05 January 2020, Sunday

Arbitrator has flexibility in determining procedure; decision with parties’ consent to do away with cross examination is okay; remand/remission of arbitral award (Supreme Court of India)

by Editor

Jagjeet Singh Lyallpuri (through legal representatives) and others v. Unitop Apartments & Builders Ltd.

Court: Supreme Court of India | Case Number: CA No. 692 of 2016 | Citation: 2019 SCC OnLine SC 1541 | Bench: AS Bopanna & Hrishikesh Roy JJ | Date: 03 December 2019

This 3-judge bench of the Supreme Court has affirmed that the rules of procedure to be followed by an arbitral tribunal are flexible and can be agreed upon by the parties as provided under Section 19 of the Arbitration and Conciliation Act, 1996 (“ACA”).

With the consent of parties, the arbitrator had decided that witnesses whose affidavits had been filed would not be cross-examined. Accordingly, he declared the evidence closed on 28 November 2009 and noted that the parties would rely on affidavits and documentary evidence.

The award was passed on 13 January 2010. Unitop filed a set-aside application which was rejected. It appealed under Section 37 of the ACA. The High Court set the award aside and remanded the matter to the arbitrator, concluding that arbitrator did not grant the parties appropriate opportunity to present evidence and cross-examination.

The Supreme Court set aside the High Court’s judgment and held: –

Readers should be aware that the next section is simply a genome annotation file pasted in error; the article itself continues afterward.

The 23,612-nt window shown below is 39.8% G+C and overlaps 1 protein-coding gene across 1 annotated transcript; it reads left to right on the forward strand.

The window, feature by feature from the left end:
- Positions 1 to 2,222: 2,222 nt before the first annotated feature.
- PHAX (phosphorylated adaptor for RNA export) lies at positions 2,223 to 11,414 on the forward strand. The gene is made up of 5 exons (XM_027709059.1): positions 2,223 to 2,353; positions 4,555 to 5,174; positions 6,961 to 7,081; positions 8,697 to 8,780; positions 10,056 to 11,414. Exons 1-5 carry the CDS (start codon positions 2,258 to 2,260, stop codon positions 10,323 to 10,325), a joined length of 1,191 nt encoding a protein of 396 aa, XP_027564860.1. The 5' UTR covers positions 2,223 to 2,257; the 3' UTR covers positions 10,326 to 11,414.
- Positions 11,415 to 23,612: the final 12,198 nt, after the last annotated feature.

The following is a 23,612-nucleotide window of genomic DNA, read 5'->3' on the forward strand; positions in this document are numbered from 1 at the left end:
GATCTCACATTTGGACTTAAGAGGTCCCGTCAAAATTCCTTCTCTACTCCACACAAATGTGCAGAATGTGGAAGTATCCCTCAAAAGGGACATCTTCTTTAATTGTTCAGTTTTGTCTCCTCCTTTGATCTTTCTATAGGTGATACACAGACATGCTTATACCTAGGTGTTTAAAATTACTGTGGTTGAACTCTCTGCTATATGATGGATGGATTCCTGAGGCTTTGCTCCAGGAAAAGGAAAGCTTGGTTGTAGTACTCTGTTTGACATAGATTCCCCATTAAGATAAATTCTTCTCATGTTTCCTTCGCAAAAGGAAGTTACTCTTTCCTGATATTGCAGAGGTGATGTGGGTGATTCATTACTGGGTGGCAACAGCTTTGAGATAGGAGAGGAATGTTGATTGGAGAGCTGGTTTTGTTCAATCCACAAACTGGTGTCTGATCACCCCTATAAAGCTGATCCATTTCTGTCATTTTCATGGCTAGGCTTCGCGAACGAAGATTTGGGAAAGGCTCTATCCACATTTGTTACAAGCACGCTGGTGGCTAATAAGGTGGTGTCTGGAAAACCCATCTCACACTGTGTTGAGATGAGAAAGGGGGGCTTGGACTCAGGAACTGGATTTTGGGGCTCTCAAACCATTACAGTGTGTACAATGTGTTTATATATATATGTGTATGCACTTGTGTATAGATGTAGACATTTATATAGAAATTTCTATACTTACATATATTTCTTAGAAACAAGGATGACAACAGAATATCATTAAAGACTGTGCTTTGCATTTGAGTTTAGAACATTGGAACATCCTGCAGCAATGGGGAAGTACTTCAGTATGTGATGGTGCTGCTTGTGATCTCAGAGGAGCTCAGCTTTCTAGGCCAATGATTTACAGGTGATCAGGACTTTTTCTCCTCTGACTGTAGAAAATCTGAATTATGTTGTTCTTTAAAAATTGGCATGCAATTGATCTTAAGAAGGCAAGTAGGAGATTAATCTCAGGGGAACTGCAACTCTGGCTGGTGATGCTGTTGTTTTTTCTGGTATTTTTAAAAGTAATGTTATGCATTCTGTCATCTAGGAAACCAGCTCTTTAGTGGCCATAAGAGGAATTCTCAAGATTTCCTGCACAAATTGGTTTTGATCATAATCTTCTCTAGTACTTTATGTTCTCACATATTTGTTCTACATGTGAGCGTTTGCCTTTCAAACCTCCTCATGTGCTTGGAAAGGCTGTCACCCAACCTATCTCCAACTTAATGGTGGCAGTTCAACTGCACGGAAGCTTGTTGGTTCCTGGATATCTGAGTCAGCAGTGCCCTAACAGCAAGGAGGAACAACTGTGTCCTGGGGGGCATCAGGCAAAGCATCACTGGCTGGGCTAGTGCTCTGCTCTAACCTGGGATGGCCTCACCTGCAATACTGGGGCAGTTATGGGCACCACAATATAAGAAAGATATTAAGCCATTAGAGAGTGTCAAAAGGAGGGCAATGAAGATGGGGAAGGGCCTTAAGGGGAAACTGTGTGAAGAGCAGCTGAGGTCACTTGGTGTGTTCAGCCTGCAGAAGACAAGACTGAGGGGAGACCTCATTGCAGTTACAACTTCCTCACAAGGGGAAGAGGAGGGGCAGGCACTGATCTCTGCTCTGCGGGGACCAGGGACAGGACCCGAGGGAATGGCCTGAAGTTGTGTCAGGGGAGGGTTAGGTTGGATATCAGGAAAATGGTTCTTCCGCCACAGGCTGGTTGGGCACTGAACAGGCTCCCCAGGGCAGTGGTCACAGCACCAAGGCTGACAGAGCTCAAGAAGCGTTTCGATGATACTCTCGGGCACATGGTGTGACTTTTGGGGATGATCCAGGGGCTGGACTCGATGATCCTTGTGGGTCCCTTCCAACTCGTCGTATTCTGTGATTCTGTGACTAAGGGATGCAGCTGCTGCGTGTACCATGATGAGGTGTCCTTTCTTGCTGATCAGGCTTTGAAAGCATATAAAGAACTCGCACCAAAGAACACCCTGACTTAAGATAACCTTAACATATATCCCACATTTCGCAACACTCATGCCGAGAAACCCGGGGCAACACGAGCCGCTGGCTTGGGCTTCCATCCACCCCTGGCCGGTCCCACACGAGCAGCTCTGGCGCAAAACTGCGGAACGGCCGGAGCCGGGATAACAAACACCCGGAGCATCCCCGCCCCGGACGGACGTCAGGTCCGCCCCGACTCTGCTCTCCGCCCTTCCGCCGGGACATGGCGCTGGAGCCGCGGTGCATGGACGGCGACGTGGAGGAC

1. When a challenge is raised on that ground (not allowing an opportunity to cross-examine), it would at best fall under Section 34(2) (a) (iii) ACA (that is, inability to present one’s case)
  2. The rules of procedure to be followed by an arbitral tribunal is flexible and can be agreed upon by the parties as provided under Section 19 of the ACA. The arbitrator is not bound by the Code of Civil Procedure or the Indian Evidence Act.
  3. Having consented to the procedure, it would not be open for the respondent to approbate and reprobate to raise a different contention at this point. Estoppel applies.

Note: The issue whether an award can be set aside and then remanded has been discussed in Kinnari Mullick v. Ghanshyam Das Damani, (2018) 11 SCC 328 (Dipak Misra, AM Khanwilkar& MM Shantanagoudar JJ). The court held that remand and set-aside are alternatives. Once it is set aside, there is nothing to remand. Then, in Radha Chemicals v. Union of India, Civil Appeal No. 10386 of 2018 decided on 10 October 2018 (RF Nariman & Navin Sinha JJ), the court noted “in a series of judgments culminating in Kinnari Mullick and Another v. Ghanshyam Das Damani, (2018) 11 SCC 328 held that the court while deciding a Section 34 petition has no jurisdiction to remand the matter to the arbitrator for a fresh decision. This was in a context where in a Section 34 petition, the court found that the point of limitation had not been decided correctly and, therefore, remanded the matter to the arbitrator in order that the point be decided afresh.
It does not appear from Jagjeet that any issue on set aside v. remand based on Kinnari or Radha Chemicals was raised.

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